Reviewed – 14th March 2018
“the beast is visible hanging around her more persuasively than any prosthetics could”
There is a sign on the door of The Pit, a subterranean little dungeon in the Vaults, warning of, among other things, strobe effects and a lycanthrope. And there she is as we take our seats, lying in the corner of the stage, thankfully chained, and asleep. And in the human form of Arabella Gibbins.
In this one-woman show, the werewolf is interrogated over a period of weeks by her silent and unseen captor – a neat device to justify the monologue of her story. After an icy, intense opening, the werewolf’s story of how she came to be incarcerated becomes highly engaging, often funny, and incredibly relatable. Gibbins’ portrayal is wonderful, and the beast is visible hanging around her more persuasively than any prosthetics could – and yet somehow never loses that human touch.
Conceptually, the Big Bad is terrific, using the stalking horse of a werewolf story to provide a novel scope for themes of entrapment, power, and the experience of being a (were)woman. This is supported by excellent writing, peppered with eerily familiar references and double-meanings, to drive home a story that is both gripping and meaningful. The text is carefully crafted to feel whole, and complete. Nothing is forgotten – nothing is said without reason.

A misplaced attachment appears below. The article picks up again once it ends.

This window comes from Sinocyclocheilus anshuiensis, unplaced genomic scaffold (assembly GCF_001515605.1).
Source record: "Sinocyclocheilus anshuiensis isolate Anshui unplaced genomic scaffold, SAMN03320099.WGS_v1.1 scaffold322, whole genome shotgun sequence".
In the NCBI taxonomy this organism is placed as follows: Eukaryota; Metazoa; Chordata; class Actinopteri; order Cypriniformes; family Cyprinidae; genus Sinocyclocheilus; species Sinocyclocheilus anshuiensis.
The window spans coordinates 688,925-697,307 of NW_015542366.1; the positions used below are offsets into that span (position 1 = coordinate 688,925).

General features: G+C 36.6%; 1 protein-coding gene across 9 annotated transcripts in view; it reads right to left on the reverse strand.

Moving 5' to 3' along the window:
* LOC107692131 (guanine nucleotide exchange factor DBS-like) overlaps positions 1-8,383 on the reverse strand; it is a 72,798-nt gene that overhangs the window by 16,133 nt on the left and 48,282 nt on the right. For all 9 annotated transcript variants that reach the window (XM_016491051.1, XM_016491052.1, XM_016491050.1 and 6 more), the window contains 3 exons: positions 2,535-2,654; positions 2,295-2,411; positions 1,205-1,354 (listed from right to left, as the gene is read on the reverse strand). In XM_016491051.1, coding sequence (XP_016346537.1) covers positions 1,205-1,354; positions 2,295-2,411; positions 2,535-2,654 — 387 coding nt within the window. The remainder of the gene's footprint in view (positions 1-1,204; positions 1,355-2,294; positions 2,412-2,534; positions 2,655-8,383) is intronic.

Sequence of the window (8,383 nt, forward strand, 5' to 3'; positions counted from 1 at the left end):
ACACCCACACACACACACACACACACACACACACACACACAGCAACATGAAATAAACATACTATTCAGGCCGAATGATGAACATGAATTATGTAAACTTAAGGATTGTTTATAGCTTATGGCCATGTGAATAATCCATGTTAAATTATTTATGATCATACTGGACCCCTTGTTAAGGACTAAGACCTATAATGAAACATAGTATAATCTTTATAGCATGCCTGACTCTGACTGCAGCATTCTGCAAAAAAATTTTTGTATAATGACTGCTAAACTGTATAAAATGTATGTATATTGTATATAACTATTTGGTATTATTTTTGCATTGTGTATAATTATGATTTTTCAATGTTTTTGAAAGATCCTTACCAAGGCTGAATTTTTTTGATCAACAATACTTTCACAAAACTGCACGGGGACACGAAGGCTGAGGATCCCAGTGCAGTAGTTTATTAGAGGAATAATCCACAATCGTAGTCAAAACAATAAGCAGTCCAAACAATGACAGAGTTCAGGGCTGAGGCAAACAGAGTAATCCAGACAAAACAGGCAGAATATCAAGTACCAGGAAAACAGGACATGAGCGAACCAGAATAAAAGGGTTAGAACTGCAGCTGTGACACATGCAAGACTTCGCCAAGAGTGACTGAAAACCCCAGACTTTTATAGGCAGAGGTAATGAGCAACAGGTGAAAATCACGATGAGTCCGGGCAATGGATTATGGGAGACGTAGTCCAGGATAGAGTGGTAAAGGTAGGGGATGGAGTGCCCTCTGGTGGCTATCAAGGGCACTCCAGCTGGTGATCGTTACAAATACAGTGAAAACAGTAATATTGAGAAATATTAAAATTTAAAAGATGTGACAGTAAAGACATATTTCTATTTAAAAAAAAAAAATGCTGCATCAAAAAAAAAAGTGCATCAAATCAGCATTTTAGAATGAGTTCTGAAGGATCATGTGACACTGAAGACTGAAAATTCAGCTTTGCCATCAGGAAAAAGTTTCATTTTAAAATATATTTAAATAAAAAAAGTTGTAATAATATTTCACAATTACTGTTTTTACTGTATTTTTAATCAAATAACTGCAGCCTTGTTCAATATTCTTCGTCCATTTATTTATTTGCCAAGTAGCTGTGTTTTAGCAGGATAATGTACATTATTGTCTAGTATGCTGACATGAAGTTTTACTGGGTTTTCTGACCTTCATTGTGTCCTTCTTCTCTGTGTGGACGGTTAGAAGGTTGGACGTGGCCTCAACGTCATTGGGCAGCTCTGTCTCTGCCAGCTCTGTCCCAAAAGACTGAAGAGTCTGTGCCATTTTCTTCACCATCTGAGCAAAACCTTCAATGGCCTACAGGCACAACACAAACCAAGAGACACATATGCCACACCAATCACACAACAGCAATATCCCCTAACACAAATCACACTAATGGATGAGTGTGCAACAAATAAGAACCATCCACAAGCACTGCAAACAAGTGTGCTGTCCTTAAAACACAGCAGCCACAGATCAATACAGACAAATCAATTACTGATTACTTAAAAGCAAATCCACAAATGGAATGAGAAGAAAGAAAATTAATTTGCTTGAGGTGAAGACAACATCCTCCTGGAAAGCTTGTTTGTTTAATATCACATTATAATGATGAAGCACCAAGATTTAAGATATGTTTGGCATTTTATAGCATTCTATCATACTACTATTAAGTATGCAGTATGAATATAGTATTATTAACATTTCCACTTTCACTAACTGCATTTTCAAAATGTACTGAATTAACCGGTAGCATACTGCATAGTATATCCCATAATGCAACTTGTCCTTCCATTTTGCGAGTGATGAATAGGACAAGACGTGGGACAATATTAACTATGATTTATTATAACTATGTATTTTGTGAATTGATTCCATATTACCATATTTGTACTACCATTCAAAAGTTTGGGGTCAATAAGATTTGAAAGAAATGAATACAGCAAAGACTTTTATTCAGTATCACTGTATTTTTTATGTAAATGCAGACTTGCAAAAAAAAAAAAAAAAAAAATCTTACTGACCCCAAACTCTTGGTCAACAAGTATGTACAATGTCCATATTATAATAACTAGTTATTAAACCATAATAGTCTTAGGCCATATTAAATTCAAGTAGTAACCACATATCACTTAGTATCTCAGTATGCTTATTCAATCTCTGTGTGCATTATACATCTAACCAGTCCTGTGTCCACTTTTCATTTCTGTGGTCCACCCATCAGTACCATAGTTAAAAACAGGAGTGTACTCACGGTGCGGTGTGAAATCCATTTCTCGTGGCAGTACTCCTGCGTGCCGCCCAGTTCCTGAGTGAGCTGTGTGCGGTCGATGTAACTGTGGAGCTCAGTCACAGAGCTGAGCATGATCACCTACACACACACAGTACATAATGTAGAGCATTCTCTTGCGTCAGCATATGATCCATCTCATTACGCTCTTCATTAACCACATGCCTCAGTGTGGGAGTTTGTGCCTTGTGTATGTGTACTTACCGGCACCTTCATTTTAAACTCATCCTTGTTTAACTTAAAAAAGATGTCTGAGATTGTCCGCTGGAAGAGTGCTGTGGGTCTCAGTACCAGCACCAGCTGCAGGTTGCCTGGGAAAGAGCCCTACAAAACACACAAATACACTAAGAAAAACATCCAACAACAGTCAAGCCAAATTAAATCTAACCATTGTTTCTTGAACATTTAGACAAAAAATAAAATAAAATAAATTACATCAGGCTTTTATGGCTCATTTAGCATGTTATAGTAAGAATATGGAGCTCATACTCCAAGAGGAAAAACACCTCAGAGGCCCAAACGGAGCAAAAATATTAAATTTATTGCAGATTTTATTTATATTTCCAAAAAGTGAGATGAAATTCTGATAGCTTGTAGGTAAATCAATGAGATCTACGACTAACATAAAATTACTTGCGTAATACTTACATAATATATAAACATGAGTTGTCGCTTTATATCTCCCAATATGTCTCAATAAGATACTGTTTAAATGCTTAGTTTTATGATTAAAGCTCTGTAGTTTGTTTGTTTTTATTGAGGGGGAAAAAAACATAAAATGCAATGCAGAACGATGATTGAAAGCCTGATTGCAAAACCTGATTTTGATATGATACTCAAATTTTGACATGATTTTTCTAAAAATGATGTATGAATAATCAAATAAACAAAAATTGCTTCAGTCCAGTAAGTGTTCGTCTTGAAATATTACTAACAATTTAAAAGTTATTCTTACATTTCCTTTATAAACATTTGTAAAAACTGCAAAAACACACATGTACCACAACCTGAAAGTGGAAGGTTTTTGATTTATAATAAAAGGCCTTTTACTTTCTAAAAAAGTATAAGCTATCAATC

Assistant producer Esmee West-Agboola is not wrong when she says that The Pit at the Vaults is “bloody perfect for the world premiere of Big Bad” – with the addition of a bucket, a blanket, and a chain, the prison is brought to life. Special credit goes to the chain, which is an able co-star for Gibbins, as she bangs and clatters it with her changing moods.
Big Bad is as visceral as it is stripped back and as believable as it is extraordinary. This is top quality fringe theatre and must not be missed.
Reviewed by Matthew Wild
Vaults Theatre until 18th March
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